A natural outcome of solitude, silence, and rest in God is that we become more grounded in God’s unconditional loving presence as the ultimate, orienting reality of our lives. In that Presence, we are able to celebrate the goodness of our created selves as well as inviting God to show us those places where we are still living in bondage to sin, negative patterns, and a way of life that just doesn’t work. This is certainly what both Moses and Elijah experienced in their solitude.

One of the early results of Moses’ forty years in the wilderness was his ability to name himself honestly in God’s presence. This allowed God to begin releasing him from old patterns so that his leadership could be a force for good in the world.  Moses’ ability to name the unresolved inner dynamics that had shaped him (“I have been an alien in a foreign land”) created space for God’s transforming work in his life.

After sinning spectacularly, he had settled into a more solitary existence far outside the public view and began to change—from being an angry young man who gave in to murderous rages to being a leader who could work for justice in ways that were truly helpful. He started small—coming to the defense of some shepherd girls who were being threatened by unruly shepherds—but this time he was able to help without killing anyone.  This is leadership transformation at its best!  Eventually, he was ready to be entrusted with God’s ultimate calling upon his life.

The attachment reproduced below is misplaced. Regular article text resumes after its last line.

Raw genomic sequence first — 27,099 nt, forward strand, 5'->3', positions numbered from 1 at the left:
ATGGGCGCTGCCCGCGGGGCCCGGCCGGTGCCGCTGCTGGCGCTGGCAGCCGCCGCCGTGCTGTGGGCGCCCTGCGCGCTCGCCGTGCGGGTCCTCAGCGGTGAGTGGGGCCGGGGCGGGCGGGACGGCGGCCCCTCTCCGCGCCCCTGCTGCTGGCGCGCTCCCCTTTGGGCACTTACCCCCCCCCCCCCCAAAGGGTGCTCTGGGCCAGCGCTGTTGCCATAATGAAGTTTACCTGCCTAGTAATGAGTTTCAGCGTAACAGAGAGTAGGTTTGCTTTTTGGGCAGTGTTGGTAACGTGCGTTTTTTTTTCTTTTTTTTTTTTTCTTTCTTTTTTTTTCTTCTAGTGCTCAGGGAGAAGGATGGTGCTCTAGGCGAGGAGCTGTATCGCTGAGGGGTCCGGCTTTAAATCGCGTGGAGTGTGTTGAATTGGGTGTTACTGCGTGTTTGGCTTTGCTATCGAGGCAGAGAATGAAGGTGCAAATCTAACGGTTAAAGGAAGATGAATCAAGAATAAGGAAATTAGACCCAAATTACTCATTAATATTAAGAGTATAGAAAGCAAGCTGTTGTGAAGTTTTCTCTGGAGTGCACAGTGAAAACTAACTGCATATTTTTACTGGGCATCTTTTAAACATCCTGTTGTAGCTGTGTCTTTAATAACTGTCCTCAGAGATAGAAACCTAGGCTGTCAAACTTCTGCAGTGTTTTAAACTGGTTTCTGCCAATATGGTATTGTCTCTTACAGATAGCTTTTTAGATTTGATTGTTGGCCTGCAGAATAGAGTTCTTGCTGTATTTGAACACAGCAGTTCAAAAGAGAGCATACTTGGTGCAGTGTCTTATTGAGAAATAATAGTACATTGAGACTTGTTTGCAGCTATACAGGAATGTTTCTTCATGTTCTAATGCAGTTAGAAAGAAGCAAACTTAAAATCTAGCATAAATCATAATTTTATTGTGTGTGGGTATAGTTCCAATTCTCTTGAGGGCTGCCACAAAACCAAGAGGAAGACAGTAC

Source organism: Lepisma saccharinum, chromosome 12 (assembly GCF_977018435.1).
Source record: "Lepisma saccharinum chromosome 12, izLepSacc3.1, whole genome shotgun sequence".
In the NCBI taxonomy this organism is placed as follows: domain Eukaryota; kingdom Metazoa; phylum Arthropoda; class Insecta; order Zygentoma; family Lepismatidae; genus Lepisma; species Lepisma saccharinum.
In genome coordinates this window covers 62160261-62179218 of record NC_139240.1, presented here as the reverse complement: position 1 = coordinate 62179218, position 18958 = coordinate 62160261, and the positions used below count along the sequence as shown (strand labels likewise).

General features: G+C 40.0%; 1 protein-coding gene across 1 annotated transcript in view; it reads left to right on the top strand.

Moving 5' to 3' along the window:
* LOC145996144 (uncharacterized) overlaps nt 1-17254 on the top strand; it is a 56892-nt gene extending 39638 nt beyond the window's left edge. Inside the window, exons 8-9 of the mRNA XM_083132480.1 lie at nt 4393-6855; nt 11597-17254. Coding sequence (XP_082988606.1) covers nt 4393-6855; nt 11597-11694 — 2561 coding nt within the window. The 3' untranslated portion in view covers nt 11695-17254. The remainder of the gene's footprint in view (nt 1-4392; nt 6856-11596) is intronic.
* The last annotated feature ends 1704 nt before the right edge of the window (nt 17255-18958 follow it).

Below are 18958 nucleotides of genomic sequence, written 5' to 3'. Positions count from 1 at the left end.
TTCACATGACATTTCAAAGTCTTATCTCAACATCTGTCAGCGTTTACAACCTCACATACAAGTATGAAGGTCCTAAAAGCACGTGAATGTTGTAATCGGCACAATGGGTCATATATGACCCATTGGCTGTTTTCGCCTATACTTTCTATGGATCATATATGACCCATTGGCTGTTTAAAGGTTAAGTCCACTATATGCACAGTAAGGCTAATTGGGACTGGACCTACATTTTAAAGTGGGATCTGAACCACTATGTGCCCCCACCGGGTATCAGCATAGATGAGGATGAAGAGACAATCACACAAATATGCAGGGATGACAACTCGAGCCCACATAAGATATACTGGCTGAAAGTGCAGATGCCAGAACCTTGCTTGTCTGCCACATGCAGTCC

Elijah also came home to himself in God’s presence as he became more honest with God in solitude.  He first acknowledged just how discouraged, depleted, and depressed he was and God sent an angel to minister to him right where he was. After he got some rest and some nourishment, he was able to go a step further and name “the good, the bad, and the ugly” in his life. The good news was that he had been very zealous for the Lord, the God of hosts.  The bad news was that things weren’t going so well on the ministry front.  The Israelites were running around tearing down God’s altars and killing his prophets with the sword—not a very good ministry report for a prophet.

The ugly news was the impact it was having on Elijah’s soul. With the words “I alone am left, and they are seeking my life to destroy it,” Elijah acknowledged how completely isolated, and besieged he felt. His ability to name his outer and inner reality accurately seemed to be a significant factor in opening him up to the encounter he needed.

Search Me, O God, and Know My Heart